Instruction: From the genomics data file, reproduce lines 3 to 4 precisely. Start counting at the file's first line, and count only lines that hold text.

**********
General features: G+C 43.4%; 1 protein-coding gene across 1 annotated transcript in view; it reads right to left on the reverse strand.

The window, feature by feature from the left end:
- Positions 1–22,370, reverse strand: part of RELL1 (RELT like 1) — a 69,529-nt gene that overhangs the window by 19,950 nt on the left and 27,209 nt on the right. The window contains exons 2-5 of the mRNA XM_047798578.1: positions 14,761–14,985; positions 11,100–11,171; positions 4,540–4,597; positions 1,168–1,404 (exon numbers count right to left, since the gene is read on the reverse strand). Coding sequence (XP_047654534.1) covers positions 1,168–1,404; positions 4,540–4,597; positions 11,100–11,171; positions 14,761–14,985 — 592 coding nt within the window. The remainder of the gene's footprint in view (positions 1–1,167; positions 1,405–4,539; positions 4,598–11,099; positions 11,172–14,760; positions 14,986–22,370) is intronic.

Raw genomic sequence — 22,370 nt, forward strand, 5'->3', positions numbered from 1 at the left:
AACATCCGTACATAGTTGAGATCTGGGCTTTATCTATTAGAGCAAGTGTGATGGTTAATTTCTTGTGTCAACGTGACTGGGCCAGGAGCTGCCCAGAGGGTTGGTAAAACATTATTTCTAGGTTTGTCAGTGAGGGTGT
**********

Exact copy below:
- Positions 1–22,370, reverse strand: part of RELL1 (RELT like 1) — a 69,529-nt gene that overhangs the window by 19,950 nt on the left and 27,209 nt on the right. The window contains exons 2-5 of the mRNA XM_047798578.1: positions 14,761–14,985; positions 11,100–11,171; positions 4,540–4,597; positions 1,168–1,404 (exon numbers count right to left, since the gene is read on the reverse strand). Coding sequence (XP_047654534.1) covers positions 1,168–1,404; positions 4,540–4,597; positions 11,100–11,171; positions 14,761–14,985 — 592 coding nt within the window. The remainder of the gene's footprint in view (positions 1–1,167; positions 1,405–4,539; positions 4,598–11,099; positions 11,172–14,760; positions 14,986–22,370) is intronic.

Raw genomic sequence — 22,370 nt, forward strand, 5'->3', positions numbered from 1 at the left: